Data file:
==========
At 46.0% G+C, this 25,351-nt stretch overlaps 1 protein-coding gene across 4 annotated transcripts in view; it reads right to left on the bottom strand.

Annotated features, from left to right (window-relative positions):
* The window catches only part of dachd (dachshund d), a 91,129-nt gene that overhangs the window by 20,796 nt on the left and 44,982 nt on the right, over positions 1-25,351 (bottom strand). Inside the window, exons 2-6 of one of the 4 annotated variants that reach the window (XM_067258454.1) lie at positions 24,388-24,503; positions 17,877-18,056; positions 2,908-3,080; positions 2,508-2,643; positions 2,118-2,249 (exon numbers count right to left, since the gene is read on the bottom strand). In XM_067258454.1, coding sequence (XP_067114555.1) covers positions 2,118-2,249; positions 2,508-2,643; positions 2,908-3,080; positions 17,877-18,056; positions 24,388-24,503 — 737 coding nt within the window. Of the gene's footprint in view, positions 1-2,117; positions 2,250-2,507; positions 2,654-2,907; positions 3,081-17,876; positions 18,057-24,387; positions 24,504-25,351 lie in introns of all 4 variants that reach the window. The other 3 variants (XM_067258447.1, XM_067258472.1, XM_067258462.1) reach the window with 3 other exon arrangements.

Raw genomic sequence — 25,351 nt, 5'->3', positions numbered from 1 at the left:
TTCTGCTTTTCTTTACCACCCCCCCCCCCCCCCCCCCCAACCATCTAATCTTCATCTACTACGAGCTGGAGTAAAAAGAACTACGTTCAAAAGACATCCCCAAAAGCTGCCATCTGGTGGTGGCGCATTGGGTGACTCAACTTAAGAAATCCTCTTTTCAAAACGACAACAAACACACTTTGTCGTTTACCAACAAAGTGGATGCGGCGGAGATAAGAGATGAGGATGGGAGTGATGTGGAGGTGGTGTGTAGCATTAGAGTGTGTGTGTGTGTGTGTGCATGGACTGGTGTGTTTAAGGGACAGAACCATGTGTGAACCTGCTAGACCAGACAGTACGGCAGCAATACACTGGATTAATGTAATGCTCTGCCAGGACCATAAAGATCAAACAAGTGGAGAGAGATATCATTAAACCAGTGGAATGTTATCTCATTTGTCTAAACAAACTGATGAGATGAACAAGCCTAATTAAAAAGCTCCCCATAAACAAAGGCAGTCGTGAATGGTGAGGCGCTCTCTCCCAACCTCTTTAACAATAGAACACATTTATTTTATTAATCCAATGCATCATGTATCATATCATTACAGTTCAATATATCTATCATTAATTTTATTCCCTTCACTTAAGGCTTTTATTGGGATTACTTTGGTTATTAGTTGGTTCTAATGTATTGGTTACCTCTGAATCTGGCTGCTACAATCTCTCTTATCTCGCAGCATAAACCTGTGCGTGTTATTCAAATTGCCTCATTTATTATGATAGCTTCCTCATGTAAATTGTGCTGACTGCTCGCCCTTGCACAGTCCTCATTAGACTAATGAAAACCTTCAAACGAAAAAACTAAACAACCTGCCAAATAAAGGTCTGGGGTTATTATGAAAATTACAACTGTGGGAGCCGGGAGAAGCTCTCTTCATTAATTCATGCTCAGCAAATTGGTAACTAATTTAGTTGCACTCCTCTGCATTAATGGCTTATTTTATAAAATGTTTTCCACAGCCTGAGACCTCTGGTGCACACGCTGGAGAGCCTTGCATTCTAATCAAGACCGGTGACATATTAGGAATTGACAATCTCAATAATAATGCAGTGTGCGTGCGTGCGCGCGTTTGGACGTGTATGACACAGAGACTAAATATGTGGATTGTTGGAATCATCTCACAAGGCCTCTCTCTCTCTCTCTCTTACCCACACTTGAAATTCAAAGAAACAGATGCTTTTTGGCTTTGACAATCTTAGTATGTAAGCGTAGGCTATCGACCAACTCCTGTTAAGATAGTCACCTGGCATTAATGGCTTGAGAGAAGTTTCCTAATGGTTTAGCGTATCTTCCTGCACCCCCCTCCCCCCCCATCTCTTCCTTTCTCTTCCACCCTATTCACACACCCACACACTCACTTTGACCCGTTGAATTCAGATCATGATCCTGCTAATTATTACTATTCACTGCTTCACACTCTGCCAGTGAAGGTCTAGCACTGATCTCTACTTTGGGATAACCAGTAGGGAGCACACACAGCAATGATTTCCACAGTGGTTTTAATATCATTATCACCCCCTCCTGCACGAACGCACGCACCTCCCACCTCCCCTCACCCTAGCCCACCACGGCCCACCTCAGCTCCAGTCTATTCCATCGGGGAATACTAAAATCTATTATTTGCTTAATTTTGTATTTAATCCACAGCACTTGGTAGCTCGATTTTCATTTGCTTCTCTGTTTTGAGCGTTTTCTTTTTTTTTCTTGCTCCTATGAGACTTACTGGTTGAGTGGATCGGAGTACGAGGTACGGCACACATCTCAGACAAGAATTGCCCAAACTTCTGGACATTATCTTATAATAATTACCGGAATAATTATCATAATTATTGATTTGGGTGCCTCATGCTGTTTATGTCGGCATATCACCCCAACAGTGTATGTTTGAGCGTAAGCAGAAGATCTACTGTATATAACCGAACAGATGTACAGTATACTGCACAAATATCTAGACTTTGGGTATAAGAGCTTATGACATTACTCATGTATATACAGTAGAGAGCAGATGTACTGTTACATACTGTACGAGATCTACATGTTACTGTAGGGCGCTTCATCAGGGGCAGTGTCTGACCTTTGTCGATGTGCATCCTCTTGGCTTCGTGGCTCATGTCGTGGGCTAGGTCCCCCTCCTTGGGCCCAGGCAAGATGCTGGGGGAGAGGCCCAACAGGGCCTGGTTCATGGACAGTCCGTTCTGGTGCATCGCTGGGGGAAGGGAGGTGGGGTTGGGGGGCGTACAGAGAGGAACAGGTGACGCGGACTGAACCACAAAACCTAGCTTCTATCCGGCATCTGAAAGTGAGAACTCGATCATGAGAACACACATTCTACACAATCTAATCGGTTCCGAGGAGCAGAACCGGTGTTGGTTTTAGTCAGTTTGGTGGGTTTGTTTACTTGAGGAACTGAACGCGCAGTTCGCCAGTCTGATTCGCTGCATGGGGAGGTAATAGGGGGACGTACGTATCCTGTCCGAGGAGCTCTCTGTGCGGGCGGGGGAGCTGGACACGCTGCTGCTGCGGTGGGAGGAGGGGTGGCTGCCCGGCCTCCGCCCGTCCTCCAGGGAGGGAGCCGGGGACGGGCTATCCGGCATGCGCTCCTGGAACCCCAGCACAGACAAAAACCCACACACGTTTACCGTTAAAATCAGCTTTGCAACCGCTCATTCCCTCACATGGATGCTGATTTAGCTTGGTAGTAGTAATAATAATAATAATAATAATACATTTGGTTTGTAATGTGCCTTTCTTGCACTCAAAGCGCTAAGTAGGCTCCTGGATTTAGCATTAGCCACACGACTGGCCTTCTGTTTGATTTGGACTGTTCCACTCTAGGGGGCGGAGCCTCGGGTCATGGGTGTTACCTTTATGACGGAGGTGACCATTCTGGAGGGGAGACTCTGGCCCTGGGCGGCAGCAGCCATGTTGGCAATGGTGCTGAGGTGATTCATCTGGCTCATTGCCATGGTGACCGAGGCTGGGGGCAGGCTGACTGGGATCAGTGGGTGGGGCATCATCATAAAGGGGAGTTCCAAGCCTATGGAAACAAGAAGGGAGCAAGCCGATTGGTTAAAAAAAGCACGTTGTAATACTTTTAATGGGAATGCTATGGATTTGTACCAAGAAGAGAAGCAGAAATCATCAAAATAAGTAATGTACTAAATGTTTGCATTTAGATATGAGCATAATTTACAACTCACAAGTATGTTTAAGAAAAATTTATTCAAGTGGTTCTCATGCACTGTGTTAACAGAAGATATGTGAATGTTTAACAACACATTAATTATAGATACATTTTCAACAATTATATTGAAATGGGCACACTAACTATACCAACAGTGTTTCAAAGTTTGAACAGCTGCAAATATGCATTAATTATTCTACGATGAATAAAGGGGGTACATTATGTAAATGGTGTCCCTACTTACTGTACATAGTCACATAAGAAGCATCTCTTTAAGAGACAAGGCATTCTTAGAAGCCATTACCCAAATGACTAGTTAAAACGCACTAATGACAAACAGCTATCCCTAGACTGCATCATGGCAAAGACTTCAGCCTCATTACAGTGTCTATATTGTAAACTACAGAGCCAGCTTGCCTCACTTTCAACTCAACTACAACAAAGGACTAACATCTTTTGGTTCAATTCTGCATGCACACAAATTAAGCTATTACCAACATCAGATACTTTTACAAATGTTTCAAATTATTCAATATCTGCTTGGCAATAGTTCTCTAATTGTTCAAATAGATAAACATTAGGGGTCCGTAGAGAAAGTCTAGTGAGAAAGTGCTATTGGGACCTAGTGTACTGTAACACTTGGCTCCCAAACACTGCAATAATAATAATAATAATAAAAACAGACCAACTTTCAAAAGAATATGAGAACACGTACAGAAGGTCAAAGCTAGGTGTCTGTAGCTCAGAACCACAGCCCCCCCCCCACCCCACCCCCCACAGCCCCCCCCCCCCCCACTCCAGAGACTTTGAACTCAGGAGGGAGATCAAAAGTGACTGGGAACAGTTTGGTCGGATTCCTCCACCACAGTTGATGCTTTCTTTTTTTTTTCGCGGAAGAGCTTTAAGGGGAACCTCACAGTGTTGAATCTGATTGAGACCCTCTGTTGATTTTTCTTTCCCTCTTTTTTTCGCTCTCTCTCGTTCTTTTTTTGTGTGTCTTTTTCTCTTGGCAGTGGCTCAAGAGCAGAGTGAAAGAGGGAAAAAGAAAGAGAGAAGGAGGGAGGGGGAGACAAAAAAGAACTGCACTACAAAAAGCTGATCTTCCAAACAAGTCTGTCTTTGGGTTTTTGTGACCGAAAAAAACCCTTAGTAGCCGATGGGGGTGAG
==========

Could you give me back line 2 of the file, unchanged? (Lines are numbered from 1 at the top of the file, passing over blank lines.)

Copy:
Annotated features, from left to right (window-relative positions):